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EVENT WRAP | Mark Laity, NATO | Strong Stories Have Most Influence

Thursday 29, Mar 2018

Mark Laity proudly pointed to his Omega Speedmaster at the PRIA ACT event in Canberra last week. It is identical to the ‘Moonwatch’ worn by Buzz Aldrin on the Apollo 11 Mission and is a constant reminder for Mark of the youthful excitement he felt in watching the Moon landing 48 years ago. The Moonwatch is part of the narrative of his life.

When Mark grew up, he chose to become a journalist. By 1989 he was the BBC’s Defence Correspondent, a position he held for more than a decade. He then moved out of journalism, taking on a number of strategic communication roles with the North Atlantic Treaty Organisation (NATO). He is currently Director of the new Communications Division at Supreme Headquarters Allied Powers Europe, SHAPE — NATO’s HQ for Allied Command Operations.

Mark spoke over lunch to about 30 Communication and PR professionals on his experience communicating for NATO.  A high-pitched F/A-18A/B Hornet flypast — in support of the RAF 100th and RAAF 97th birthday — made a fitting accompaniment to the introductory remarks from Ron Forrester, PRIA ACT President.

Mark believes that technology has changed people; that deferential societies have gone. This has changed the role of those in strategic communications from being providers to market brokers. In his view, the way the world now works is very much through influencing.

Facing increasing complexity in its field of operations, NATO moved from a ‘Public Affairs on steroids’ model, towards doing integrated communications properly.  But turf fights cruelled their first attempt at change.

In Mark’s view, basic change is always hard. Those who fight hardest are those who benefit from things not changing. Those who might benefit most don’t fight as hard because they’re not certain on how the change will benefit them.

The Ukraine crisis of 2014 was a strategic shock for NATO. They had been living in a bubble, thinking that they could work with Russia. However, the Russians used information as a primary line of effort — ‘an information smokescreen’ to confuse NATO and get into the information cycle.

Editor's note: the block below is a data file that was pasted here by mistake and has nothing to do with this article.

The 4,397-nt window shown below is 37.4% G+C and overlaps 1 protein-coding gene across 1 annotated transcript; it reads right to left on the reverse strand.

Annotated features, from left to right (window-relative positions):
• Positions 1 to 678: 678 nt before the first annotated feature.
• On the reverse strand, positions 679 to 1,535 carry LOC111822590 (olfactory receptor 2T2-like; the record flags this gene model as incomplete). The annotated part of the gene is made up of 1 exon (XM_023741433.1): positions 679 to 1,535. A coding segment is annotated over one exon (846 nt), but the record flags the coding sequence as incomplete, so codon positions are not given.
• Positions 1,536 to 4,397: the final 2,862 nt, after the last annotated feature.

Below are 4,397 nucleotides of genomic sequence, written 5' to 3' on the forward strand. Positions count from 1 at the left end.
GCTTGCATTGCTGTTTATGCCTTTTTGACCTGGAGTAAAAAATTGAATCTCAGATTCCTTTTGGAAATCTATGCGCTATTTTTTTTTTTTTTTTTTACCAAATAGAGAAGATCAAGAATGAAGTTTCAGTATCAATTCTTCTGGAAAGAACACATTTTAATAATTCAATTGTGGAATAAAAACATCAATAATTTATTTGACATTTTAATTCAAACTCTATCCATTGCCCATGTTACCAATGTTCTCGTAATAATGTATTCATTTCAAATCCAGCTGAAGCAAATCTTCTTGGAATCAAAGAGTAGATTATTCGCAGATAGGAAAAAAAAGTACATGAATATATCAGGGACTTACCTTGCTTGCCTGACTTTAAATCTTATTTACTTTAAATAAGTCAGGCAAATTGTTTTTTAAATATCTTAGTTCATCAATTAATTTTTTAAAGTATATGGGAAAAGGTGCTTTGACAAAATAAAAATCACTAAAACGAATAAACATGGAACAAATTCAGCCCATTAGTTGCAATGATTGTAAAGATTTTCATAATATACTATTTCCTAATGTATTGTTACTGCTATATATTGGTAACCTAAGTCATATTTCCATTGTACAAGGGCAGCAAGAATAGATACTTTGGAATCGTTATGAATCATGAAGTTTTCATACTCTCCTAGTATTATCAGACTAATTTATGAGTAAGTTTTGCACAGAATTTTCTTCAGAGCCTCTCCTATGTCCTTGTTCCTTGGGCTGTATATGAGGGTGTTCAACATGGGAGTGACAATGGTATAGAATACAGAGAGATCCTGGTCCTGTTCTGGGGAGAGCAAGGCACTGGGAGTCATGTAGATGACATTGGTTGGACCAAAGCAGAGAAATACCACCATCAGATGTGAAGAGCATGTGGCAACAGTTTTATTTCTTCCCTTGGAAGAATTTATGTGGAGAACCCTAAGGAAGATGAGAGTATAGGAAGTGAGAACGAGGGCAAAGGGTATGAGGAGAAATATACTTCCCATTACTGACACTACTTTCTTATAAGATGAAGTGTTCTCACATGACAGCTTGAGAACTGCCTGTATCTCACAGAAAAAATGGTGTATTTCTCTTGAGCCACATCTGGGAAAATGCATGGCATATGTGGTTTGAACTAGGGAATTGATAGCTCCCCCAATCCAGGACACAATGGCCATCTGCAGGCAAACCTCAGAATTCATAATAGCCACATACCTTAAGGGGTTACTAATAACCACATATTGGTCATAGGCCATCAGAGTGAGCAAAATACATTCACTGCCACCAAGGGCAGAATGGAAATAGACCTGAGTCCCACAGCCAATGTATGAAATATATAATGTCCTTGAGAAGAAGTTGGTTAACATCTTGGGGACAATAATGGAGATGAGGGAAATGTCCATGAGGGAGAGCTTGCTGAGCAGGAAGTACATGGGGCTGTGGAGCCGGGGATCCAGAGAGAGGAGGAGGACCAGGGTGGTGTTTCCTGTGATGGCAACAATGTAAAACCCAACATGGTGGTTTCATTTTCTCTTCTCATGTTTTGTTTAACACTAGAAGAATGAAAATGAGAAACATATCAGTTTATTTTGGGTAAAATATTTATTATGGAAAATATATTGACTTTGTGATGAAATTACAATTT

Mark’s assessment of Russia’s communication success in the Ukraine crisis was that they integrated information properly into all that they did.  ‘Information confrontation’ is now what war is. It is an approach involving subversion and economic sabotage. Information dominance is central to successful campaigns.

The Russian propaganda station RT — a 24/7 English-language news channel — used a well-grown set of narratives to disrupt NATO communication efforts. They drew on society’s distrust of government which began with the weapons of mass destruction fiasco — when people were lied to— and deepened in the 2007–08 financial crisis — when the ‘rich bastards’ responsible for the crash got away with it.

Mark believes that the Russians (and the Chinese) understand Zeitgeist. They don’t need a positive narrative. Their intent is to keep others on the back foot and slow decision-making down.  Social media — which Mark described as a ‘self-licking lollipop’ — is given a lot of focus as it plays into people’s lack of trust in government.

NATO has since evolved its strategic communications by using social media narratives, and by taking strategic communications seriously. They spent two and a half years of writing and agreement to get the NATO Strategic Communications Policy right.

Mark earnestly contends that people are storytelling machines, a skill developed over millennia. In his words, anyone who is a good communicator is a good storyteller.

In today’s strategic communications environment story needs to fit strategy. Ultimately what will insulate your people from the Russian approach — of ‘spraying shit against the wall and seeing what sticks’ — is a strong story.

Mark observed that NATO has worked hard to understand its own people and got its strategy, and narrative right. Positive results followed.

Mark Laity’s ‘Communicating for NATO — Lesson from the Field’ marked an outstanding start to PRIA ACT’s 2018 events program. 

For those interested in finding out what else PRIA ACT has planned for 2018 — feel free to reach out to Ron Forrester (President) or Frank Exon (Vice President) on LinkedIn — and keep an eye on the PRIA ACT Events Page.

Written by PRIA ACT Vice-President, Frank Exon.